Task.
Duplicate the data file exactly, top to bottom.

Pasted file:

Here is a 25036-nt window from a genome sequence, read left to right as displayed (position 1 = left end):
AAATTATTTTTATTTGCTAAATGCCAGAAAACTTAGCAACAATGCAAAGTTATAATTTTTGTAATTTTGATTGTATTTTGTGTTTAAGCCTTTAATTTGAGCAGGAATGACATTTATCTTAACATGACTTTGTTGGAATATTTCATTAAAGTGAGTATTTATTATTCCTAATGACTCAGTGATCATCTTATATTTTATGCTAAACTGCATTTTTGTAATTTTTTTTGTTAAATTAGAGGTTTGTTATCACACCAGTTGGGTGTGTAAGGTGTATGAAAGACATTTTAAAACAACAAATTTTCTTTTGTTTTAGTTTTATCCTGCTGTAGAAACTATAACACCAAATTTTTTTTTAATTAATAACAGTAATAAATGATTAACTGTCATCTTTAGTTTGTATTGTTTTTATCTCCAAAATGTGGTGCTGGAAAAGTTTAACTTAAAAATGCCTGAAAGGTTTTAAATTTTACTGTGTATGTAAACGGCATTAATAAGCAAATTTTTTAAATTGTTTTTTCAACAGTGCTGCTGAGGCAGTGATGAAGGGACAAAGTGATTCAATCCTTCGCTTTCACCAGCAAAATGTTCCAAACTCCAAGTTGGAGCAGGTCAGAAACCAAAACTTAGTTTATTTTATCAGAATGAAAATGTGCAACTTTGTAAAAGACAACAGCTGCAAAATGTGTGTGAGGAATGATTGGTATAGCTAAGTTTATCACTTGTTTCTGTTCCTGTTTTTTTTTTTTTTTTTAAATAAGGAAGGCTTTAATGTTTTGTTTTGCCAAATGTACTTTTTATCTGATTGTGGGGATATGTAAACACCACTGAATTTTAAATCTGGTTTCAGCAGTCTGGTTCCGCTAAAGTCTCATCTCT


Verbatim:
Here is a 25036-nt window from a genome sequence, read left to right as displayed (position 1 = left end):
AAATTATTTTTATTTGCTAAATGCCAGAAAACTTAGCAACAATGCAAAGTTATAATTTTTGTAATTTTGATTGTATTTTGTGTTTAAGCCTTTAATTTGAGCAGGAATGACATTTATCTTAACATGACTTTGTTGGAATATTTCATTAAAGTGAGTATTTATTATTCCTAATGACTCAGTGATCATCTTATATTTTATGCTAAACTGCATTTTTGTAATTTTTTTTGTTAAATTAGAGGTTTGTTATCACACCAGTTGGGTGTGTAAGGTGTATGAAAGACATTTTAAAACAACAAATTTTCTTTTGTTTTAGTTTTATCCTGCTGTAGAAACTATAACACCAAATTTTTTTTTAATTAATAACAGTAATAAATGATTAACTGTCATCTTTAGTTTGTATTGTTTTTATCTCCAAAATGTGGTGCTGGAAAAGTTTAACTTAAAAATGCCTGAAAGGTTTTAAATTTTACTGTGTATGTAAACGGCATTAATAAGCAAATTTTTTAAATTGTTTTTTCAACAGTGCTGCTGAGGCAGTGATGAAGGGACAAAGTGATTCAATCCTTCGCTTTCACCAGCAAAATGTTCCAAACTCCAAGTTGGAGCAGGTCAGAAACCAAAACTTAGTTTATTTTATCAGAATGAAAATGTGCAACTTTGTAAAAGACAACAGCTGCAAAATGTGTGTGAGGAATGATTGGTATAGCTAAGTTTATCACTTGTTTCTGTTCCTGTTTTTTTTTTTTTTTTTAAATAAGGAAGGCTTTAATGTTTTGTTTTGCCAAATGTACTTTTTATCTGATTGTGGGGATATGTAAACACCACTGAATTTTAAATCTGGTTTCAGCAGTCTGGTTCCGCTAAAGTCTCATCTCT